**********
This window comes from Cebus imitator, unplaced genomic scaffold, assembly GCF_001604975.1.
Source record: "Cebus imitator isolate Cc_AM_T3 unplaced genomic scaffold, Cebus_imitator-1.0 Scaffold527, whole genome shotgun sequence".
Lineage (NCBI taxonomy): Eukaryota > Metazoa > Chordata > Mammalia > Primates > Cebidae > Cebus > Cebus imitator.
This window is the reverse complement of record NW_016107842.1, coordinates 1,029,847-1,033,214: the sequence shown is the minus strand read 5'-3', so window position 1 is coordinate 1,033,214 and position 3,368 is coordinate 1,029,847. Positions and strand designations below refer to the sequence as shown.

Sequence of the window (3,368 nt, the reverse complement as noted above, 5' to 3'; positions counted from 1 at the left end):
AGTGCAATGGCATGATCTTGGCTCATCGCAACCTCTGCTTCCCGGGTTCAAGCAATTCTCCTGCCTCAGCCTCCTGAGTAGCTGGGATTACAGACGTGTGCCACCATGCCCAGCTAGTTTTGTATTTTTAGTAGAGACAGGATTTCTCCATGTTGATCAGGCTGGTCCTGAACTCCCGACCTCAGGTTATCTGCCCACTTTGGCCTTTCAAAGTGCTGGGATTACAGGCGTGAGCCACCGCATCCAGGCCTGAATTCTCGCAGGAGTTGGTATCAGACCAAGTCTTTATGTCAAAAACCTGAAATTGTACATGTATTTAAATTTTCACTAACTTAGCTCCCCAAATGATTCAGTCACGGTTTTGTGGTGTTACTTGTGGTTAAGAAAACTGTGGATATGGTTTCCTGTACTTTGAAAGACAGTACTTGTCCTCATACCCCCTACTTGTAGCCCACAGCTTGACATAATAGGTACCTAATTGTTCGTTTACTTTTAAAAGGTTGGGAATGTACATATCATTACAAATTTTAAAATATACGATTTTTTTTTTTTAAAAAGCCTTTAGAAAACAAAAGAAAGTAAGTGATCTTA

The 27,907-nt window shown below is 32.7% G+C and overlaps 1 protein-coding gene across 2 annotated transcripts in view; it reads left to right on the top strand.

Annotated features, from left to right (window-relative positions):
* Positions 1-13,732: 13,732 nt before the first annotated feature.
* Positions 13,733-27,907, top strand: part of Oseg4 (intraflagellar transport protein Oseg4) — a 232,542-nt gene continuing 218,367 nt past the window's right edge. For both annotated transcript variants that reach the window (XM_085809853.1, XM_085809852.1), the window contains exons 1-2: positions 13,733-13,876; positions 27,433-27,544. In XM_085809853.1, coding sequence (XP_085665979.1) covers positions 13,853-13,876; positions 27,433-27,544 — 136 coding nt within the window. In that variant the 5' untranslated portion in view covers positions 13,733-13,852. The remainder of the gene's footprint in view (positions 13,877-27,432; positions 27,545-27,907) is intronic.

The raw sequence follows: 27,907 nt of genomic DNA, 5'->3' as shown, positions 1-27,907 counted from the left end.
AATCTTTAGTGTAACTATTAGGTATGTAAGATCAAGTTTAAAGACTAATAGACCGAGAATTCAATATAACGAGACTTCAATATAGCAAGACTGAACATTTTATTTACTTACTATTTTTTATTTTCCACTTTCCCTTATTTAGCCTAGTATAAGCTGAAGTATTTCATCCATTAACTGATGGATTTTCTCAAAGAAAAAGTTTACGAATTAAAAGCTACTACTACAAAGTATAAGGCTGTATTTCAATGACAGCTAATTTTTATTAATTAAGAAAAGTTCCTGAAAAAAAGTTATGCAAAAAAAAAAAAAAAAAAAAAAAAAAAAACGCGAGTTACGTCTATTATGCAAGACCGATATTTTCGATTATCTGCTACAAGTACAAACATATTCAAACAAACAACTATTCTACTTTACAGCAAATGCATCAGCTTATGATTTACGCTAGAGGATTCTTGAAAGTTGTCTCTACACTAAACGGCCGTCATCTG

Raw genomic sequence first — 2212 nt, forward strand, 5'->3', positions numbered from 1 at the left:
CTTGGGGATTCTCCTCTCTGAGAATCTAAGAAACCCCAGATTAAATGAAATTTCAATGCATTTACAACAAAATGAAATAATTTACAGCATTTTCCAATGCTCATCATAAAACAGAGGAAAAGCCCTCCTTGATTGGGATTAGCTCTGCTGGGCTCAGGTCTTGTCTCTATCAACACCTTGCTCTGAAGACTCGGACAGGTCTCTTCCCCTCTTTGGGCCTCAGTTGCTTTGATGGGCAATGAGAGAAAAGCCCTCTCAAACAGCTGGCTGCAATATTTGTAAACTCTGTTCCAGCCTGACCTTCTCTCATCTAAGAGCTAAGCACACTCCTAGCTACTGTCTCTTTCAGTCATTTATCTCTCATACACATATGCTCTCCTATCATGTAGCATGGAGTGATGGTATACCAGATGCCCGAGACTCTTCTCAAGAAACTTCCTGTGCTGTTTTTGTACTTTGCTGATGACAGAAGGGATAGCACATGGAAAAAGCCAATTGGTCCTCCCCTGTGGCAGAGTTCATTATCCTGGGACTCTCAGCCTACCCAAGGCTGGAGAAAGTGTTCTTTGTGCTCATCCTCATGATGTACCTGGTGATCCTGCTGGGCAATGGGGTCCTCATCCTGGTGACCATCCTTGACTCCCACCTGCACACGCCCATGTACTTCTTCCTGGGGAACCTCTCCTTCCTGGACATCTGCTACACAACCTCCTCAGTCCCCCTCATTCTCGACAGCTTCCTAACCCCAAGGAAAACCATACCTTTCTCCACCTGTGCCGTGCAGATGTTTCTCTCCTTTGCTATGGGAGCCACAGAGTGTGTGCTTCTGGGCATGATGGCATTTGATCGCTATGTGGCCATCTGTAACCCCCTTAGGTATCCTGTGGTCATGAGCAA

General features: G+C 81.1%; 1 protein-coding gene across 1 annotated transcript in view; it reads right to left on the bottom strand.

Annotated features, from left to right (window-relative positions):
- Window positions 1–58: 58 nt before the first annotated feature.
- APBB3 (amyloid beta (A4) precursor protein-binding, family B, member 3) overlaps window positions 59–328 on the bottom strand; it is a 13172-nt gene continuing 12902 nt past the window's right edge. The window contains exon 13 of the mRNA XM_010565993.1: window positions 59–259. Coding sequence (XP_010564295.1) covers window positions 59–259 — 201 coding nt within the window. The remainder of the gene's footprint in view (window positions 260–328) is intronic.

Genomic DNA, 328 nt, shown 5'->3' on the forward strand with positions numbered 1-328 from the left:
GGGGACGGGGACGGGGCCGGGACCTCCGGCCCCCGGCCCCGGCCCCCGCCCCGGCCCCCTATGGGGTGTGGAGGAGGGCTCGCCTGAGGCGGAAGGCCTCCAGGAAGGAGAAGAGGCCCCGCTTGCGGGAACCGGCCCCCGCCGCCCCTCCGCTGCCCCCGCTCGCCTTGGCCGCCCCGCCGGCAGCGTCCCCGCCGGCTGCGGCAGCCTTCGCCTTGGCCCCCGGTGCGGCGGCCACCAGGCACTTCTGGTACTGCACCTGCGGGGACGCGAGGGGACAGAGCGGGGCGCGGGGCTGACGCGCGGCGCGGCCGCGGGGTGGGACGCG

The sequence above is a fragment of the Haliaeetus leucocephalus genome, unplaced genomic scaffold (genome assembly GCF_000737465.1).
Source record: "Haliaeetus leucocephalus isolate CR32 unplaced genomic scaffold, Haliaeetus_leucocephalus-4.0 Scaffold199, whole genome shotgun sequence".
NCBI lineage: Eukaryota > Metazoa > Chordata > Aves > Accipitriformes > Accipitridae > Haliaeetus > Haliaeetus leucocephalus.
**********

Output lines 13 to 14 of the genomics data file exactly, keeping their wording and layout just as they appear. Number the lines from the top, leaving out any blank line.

Raw genomic sequence first — 2212 nt, forward strand, 5'->3', positions numbered from 1 at the left:
CTTGGGGATTCTCCTCTCTGAGAATCTAAGAAACCCCAGATTAAATGAAATTTCAATGCATTTACAACAAAATGAAATAATTTACAGCATTTTCCAATGCTCATCATAAAACAGAGGAAAAGCCCTCCTTGATTGGGATTAGCTCTGCTGGGCTCAGGTCTTGTCTCTATCAACACCTTGCTCTGAAGACTCGGACAGGTCTCTTCCCCTCTTTGGGCCTCAGTTGCTTTGATGGGCAATGAGAGAAAAGCCCTCTCAAACAGCTGGCTGCAATATTTGTAAACTCTGTTCCAGCCTGACCTTCTCTCATCTAAGAGCTAAGCACACTCCTAGCTACTGTCTCTTTCAGTCATTTATCTCTCATACACATATGCTCTCCTATCATGTAGCATGGAGTGATGGTATACCAGATGCCCGAGACTCTTCTCAAGAAACTTCCTGTGCTGTTTTTGTACTTTGCTGATGACAGAAGGGATAGCACATGGAAAAAGCCAATTGGTCCTCCCCTGTGGCAGAGTTCATTATCCTGGGACTCTCAGCCTACCCAAGGCTGGAGAAAGTGTTCTTTGTGCTCATCCTCATGATGTACCTGGTGATCCTGCTGGGCAATGGGGTCCTCATCCTGGTGACCATCCTTGACTCCCACCTGCACACGCCCATGTACTTCTTCCTGGGGAACCTCTCCTTCCTGGACATCTGCTACACAACCTCCTCAGTCCCCCTCATTCTCGACAGCTTCCTAACCCCAAGGAAAACCATACCTTTCTCCACCTGTGCCGTGCAGATGTTTCTCTCCTTTGCTATGGGAGCCACAGAGTGTGTGCTTCTGGGCATGATGGCATTTGATCGCTATGTGGCCATCTGTAACCCCCTTAGGTATCCTGTGGTCATGAGCAA